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BK Blog Post
Posted by Ken Blanchard.
Ken is the coauthor (along with Jane Ripley and Eunice Parisi-Carew) of Collaboration Begins With You. He is also chief spiritual officer (CSO) of The Ken Blanchard Companies, an international management training and consulting firm that he and his wife, Dr. Marjorie Blanchard, founded in 1979 in San Diego, California.
I love the saying “A river without banks is a large puddle.” The banks permit the river to flow and give it direction. In my last post I explained that the visionary part of servant leadership is about providing clear direction. If people don’t have a compelling vision to serve, they can’t work toward a common goal. They can’t keep organizational energy flowing in a consistent direction.
Walt Disney provided a great example of this when he started his theme parks with a significant purpose. He said “We’re in the happiness business.” That is very different from being in the theme park business. Being in the happiness business helps cast members (employees) understand their primary role in the company.
Walt Disney’s picture of the future was expressed in the charge he gave every cast member: “Keep the same smile on people’s faces when they leave the park as when they entered.” Disney didn’t care whether a guest was in the park two hours or ten hours. He just wanted to keep them smiling. After all, they were in the happiness business. A picture of the future should focus on the end result, not the process of getting there.
The Disney theme parks have four clear, rank ordered values: safety, courtesy, the show, and efficiency. Why is safety the highest ranked value? Walt Disney knew that if a guest was carried out of one of his parks on a stretcher, they would not have the same smile on their face leaving the park as they had when they entered.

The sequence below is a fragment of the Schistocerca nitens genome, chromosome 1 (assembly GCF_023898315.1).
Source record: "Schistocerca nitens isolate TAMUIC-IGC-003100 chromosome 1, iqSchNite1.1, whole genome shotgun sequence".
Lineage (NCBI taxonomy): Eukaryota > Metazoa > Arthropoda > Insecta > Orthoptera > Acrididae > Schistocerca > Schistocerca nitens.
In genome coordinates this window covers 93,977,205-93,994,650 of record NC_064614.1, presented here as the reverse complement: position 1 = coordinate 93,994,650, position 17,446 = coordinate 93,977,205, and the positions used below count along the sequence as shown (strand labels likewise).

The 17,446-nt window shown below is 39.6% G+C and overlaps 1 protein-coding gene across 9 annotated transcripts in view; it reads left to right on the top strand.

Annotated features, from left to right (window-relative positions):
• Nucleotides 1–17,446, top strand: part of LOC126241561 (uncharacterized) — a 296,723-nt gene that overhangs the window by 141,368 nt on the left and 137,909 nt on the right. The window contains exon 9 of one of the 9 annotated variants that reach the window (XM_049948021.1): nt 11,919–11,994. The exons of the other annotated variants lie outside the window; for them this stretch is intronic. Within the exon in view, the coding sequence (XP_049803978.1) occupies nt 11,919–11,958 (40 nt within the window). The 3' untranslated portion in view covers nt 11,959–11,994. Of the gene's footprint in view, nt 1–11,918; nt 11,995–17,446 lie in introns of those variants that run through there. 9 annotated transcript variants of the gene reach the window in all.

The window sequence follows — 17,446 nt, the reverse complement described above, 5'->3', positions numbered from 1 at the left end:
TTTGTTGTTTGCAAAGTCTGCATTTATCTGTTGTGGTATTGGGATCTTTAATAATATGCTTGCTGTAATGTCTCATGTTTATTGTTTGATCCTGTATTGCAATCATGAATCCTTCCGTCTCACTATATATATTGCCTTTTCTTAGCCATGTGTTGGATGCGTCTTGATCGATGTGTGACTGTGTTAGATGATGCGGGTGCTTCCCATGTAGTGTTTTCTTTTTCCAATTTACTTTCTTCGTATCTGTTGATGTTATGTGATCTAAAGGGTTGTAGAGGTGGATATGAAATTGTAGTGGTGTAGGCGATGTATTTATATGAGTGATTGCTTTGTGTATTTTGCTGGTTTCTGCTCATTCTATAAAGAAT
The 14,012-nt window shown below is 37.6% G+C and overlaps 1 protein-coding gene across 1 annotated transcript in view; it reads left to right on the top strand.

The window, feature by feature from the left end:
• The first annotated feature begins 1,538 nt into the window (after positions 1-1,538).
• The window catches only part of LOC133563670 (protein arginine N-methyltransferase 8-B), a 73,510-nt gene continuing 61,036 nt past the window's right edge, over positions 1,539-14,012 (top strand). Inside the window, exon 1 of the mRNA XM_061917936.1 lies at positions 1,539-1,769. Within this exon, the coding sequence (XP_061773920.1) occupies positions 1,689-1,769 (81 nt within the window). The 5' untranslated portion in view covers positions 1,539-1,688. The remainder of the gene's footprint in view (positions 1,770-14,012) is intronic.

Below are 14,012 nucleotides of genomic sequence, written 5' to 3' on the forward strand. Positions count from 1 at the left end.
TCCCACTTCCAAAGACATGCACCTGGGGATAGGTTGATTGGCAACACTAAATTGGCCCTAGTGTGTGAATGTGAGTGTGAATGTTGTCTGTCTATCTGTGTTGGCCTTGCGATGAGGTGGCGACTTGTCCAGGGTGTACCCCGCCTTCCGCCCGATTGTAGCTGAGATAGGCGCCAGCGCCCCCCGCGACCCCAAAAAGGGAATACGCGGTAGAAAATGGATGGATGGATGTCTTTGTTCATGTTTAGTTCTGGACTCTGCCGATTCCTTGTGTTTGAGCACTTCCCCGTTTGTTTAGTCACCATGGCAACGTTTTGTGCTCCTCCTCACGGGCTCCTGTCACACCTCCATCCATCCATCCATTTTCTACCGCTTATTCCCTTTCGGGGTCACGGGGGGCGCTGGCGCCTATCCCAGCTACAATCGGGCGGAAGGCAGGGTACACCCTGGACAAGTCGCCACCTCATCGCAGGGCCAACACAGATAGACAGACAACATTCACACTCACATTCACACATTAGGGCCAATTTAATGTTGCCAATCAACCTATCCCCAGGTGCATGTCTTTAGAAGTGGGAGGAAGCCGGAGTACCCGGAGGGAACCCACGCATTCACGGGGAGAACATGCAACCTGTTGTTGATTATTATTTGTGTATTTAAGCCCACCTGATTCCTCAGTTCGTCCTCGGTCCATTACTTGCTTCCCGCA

The second ranked value, courtesy, is all about the friendly attitude you expect at a Disney park. Why is it important to know that it’s the number two value? Suppose one of the Disney cast members is answering a guest question in a friendly, courteous manner, and he hears a scream that’s not coming from a roller coaster. If that cast member wants to act according to the park’s rank ordered values, he will excuse himself as quickly and politely as possible and race toward the scream. Why? Because the number one value just called. If the values were not rank ordered and the cast member was enjoying his interaction with the guest, he might say, “They’re always yelling at the park,” and not move in the direction of the scream. Later, somebody could come to that cast member and say, “You were the closest to the scream. Why didn’t you move?” The response could be, “I was dealing with our courtesy value.” Life is a series of value conflicts. There will be times when you can’t act on two values at the same time.
Every organization should have a compelling vision that includes a significant purpose, a picture of the future, and clear values. These three elements will provide the strategic direction people need on a daily basis to perform at the highest level and secure organizational success.